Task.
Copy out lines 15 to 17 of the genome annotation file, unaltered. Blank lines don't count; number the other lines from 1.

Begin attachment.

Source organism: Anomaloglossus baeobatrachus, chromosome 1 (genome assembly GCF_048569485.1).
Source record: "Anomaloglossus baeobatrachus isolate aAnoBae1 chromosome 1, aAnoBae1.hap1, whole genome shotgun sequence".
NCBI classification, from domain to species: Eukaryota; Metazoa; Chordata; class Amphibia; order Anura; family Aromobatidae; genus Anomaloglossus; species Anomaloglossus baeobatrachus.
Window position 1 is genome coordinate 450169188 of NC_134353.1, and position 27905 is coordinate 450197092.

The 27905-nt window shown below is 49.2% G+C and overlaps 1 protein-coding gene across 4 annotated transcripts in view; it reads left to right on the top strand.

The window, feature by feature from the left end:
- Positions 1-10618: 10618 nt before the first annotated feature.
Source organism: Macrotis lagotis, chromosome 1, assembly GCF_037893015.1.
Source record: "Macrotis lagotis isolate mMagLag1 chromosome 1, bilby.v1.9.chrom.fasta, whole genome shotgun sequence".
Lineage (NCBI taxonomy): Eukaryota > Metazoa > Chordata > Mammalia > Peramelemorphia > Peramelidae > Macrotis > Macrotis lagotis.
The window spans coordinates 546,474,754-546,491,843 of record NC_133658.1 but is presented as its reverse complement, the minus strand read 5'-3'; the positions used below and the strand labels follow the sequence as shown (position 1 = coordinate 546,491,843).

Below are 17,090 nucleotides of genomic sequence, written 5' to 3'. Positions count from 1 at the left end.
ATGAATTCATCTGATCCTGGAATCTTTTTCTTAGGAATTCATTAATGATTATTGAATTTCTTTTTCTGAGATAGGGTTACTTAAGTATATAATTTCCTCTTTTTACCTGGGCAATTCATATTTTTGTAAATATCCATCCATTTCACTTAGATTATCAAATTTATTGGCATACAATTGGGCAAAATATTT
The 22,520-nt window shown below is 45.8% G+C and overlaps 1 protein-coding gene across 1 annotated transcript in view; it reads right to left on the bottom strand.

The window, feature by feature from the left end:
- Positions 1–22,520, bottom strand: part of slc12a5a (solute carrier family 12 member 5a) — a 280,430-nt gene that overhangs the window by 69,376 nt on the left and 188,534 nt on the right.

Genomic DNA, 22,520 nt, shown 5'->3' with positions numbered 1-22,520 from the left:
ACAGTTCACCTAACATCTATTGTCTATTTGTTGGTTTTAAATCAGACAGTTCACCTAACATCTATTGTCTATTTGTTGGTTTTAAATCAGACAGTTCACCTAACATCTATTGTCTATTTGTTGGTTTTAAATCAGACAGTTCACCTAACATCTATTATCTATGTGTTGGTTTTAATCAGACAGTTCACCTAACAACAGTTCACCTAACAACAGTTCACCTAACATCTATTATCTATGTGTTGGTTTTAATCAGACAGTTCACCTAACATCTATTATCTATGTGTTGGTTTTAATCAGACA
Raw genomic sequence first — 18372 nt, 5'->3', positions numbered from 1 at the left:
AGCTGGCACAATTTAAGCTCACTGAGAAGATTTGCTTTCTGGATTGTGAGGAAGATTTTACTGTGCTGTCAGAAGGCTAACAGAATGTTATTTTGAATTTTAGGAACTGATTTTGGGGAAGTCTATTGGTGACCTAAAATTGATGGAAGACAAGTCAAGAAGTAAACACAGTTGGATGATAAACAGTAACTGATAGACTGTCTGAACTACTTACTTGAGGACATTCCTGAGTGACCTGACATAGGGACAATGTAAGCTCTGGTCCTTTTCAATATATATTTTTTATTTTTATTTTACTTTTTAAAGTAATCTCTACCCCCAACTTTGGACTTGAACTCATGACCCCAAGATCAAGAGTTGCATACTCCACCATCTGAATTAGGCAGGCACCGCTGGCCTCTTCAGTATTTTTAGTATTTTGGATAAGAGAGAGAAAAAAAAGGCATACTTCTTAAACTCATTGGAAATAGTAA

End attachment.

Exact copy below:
The window, feature by feature from the left end:
- Positions 1–22,520, bottom strand: part of slc12a5a (solute carrier family 12 member 5a) — a 280,430-nt gene that overhangs the window by 69,376 nt on the left and 188,534 nt on the right.

Genomic DNA, 22,520 nt, shown 5'->3' with positions numbered 1-22,520 from the left: